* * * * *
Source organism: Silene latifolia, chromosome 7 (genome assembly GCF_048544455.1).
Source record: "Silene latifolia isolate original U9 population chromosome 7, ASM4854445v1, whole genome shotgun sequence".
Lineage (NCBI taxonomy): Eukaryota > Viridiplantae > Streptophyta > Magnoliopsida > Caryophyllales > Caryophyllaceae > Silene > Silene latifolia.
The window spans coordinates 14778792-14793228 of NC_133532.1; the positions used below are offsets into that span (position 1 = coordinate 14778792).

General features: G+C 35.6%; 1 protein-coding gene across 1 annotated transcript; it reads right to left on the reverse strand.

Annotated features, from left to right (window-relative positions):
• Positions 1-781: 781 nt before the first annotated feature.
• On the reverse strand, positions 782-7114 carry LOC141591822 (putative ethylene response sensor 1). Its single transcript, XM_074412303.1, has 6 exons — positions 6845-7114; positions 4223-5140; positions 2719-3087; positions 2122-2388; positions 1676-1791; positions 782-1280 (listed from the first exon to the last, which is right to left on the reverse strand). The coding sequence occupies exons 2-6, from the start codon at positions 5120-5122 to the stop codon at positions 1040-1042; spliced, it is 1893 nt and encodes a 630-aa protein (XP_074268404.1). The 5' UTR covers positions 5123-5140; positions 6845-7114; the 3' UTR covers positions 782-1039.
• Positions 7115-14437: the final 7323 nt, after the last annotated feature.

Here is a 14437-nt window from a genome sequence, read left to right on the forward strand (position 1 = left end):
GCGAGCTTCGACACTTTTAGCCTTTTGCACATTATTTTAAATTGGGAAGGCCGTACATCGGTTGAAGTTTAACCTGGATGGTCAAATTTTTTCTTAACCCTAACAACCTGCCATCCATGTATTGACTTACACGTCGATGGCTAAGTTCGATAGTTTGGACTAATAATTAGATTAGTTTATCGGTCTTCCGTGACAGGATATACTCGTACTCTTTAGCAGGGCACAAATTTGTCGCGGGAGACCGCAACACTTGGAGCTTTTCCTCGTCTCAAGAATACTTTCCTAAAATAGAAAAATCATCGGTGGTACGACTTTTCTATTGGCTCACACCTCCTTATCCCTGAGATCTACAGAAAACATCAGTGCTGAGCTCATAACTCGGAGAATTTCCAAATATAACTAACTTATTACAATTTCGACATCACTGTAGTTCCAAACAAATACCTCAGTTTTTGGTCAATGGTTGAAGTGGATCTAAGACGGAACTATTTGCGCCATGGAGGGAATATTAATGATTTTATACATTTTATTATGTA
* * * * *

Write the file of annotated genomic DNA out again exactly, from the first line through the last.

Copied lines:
Source organism: Silene latifolia, chromosome 7 (genome assembly GCF_048544455.1).
Source record: "Silene latifolia isolate original U9 population chromosome 7, ASM4854445v1, whole genome shotgun sequence".
Lineage (NCBI taxonomy): Eukaryota > Viridiplantae > Streptophyta > Magnoliopsida > Caryophyllales > Caryophyllaceae > Silene > Silene latifolia.
The window spans coordinates 14778792-14793228 of NC_133532.1; the positions used below are offsets into that span (position 1 = coordinate 14778792).

General features: G+C 35.6%; 1 protein-coding gene across 1 annotated transcript; it reads right to left on the reverse strand.

Annotated features, from left to right (window-relative positions):
• Positions 1-781: 781 nt before the first annotated feature.
• On the reverse strand, positions 782-7114 carry LOC141591822 (putative ethylene response sensor 1). Its single transcript, XM_074412303.1, has 6 exons — positions 6845-7114; positions 4223-5140; positions 2719-3087; positions 2122-2388; positions 1676-1791; positions 782-1280 (listed from the first exon to the last, which is right to left on the reverse strand). The coding sequence occupies exons 2-6, from the start codon at positions 5120-5122 to the stop codon at positions 1040-1042; spliced, it is 1893 nt and encodes a 630-aa protein (XP_074268404.1). The 5' UTR covers positions 5123-5140; positions 6845-7114; the 3' UTR covers positions 782-1039.
• Positions 7115-14437: the final 7323 nt, after the last annotated feature.

Here is a 14437-nt window from a genome sequence, read left to right on the forward strand (position 1 = left end):
GCGAGCTTCGACACTTTTAGCCTTTTGCACATTATTTTAAATTGGGAAGGCCGTACATCGGTTGAAGTTTAACCTGGATGGTCAAATTTTTTCTTAACCCTAACAACCTGCCATCCATGTATTGACTTACACGTCGATGGCTAAGTTCGATAGTTTGGACTAATAATTAGATTAGTTTATCGGTCTTCCGTGACAGGATATACTCGTACTCTTTAGCAGGGCACAAATTTGTCGCGGGAGACCGCAACACTTGGAGCTTTTCCTCGTCTCAAGAATACTTTCCTAAAATAGAAAAATCATCGGTGGTACGACTTTTCTATTGGCTCACACCTCCTTATCCCTGAGATCTACAGAAAACATCAGTGCTGAGCTCATAACTCGGAGAATTTCCAAATATAACTAACTTATTACAATTTCGACATCACTGTAGTTCCAAACAAATACCTCAGTTTTTGGTCAATGGTTGAAGTGGATCTAAGACGGAACTATTTGCGCCATGGAGGGAATATTAATGATTTTATACATTTTATTATGTA